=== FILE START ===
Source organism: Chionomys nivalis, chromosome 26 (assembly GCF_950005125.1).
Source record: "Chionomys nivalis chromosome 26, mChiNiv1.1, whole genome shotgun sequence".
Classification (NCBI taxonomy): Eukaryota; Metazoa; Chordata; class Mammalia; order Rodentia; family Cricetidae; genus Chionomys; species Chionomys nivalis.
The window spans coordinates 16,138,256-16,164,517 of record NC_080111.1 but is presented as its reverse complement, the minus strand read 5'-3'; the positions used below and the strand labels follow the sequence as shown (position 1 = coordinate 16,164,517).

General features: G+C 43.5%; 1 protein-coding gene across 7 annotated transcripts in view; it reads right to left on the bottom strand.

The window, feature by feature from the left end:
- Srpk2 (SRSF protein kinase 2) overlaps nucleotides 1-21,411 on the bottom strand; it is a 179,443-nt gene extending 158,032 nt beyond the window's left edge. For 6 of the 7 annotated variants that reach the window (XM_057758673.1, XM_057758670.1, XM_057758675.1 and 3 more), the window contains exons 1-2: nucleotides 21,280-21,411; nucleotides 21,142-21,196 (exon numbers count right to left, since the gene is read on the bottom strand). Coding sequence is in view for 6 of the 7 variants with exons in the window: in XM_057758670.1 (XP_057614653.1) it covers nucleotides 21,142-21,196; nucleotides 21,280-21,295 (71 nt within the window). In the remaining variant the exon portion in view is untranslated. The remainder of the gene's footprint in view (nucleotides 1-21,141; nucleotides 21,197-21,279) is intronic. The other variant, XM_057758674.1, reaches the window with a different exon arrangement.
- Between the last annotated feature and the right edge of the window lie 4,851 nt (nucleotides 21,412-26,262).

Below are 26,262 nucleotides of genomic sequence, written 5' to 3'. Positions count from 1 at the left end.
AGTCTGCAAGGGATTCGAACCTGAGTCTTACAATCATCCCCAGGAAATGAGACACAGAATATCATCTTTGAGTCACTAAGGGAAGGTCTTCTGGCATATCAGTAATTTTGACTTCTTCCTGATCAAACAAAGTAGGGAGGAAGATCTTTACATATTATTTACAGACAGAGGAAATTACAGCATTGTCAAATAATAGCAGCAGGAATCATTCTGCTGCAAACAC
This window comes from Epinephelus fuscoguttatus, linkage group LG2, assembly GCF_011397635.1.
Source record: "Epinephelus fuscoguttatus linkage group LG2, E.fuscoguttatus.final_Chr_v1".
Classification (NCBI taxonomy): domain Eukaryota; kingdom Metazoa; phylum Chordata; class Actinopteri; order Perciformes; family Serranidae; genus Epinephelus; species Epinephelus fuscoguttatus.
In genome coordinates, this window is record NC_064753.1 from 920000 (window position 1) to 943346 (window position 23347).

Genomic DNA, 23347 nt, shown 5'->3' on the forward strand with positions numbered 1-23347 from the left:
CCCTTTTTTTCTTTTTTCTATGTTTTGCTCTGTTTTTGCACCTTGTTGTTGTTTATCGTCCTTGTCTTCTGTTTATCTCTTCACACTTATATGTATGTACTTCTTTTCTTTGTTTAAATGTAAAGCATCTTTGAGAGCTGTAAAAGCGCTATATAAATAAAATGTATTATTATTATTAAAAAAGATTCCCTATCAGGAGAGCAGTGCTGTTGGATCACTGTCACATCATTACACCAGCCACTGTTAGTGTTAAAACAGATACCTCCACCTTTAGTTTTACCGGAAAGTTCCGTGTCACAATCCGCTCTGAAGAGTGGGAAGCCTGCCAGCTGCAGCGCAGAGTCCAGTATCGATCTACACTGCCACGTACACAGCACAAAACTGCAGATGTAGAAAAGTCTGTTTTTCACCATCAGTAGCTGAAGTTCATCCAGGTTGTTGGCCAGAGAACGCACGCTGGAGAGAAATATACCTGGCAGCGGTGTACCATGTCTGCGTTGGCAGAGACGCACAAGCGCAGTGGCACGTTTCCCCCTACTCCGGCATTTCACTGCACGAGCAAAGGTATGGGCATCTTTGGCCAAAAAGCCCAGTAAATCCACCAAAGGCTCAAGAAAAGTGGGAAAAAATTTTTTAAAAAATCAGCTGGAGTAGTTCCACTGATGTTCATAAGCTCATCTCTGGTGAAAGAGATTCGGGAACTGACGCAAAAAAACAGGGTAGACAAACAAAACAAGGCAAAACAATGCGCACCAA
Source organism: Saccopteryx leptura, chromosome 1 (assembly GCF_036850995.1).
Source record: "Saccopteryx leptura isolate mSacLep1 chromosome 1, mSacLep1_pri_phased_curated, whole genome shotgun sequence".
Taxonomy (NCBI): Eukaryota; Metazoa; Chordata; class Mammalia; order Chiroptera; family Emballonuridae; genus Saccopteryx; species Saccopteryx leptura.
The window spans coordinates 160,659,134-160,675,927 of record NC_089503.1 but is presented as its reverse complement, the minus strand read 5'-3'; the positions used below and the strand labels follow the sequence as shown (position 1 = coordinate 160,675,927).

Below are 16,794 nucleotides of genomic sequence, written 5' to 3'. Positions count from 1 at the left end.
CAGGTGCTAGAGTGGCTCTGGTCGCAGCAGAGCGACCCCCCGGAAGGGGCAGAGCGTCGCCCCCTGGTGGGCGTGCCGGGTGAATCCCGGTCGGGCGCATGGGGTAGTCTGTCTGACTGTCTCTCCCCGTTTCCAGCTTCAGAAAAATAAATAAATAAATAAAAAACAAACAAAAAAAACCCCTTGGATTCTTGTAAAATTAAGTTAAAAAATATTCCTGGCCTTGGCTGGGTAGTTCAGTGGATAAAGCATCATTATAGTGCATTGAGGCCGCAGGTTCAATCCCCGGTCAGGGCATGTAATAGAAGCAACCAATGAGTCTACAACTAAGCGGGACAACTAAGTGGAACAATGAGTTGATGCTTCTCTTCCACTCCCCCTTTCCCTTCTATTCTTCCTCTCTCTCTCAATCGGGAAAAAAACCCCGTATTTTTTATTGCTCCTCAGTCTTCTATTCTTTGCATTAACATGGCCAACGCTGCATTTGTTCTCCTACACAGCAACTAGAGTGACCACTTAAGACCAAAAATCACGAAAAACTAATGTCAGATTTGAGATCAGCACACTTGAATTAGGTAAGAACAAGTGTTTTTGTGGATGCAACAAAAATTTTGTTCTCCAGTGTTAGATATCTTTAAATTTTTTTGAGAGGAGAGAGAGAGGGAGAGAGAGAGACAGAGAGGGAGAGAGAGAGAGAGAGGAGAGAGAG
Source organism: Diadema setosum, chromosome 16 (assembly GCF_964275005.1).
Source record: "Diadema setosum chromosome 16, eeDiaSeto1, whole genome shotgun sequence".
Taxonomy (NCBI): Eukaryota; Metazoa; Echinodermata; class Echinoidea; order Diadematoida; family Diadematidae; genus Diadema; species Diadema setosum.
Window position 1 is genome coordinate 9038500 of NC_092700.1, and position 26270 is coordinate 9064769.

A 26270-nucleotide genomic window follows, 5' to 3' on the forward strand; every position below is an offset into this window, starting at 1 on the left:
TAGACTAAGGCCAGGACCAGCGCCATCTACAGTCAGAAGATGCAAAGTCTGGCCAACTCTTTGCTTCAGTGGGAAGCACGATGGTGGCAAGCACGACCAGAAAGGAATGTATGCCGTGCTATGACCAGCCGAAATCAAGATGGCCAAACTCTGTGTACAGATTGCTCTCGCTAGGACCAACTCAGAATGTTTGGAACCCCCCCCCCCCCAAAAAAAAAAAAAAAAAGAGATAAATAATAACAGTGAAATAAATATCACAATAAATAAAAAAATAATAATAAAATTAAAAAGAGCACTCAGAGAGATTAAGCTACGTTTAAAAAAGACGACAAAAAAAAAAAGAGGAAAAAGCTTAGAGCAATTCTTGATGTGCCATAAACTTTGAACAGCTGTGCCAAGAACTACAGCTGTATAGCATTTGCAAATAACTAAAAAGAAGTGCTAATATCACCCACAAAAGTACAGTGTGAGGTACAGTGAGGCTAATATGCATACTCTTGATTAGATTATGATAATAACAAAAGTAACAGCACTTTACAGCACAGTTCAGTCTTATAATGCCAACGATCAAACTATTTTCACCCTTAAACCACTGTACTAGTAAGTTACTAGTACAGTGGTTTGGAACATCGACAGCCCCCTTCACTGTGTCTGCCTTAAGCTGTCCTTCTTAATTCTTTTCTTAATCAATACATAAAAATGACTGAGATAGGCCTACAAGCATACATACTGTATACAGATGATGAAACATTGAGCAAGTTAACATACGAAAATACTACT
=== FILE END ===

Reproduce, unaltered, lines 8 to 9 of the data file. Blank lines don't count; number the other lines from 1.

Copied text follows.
- Between the last annotated feature and the right edge of the window lie 4,851 nt (nucleotides 21,412-26,262).

Below are 26,262 nucleotides of genomic sequence, written 5' to 3'. Positions count from 1 at the left end.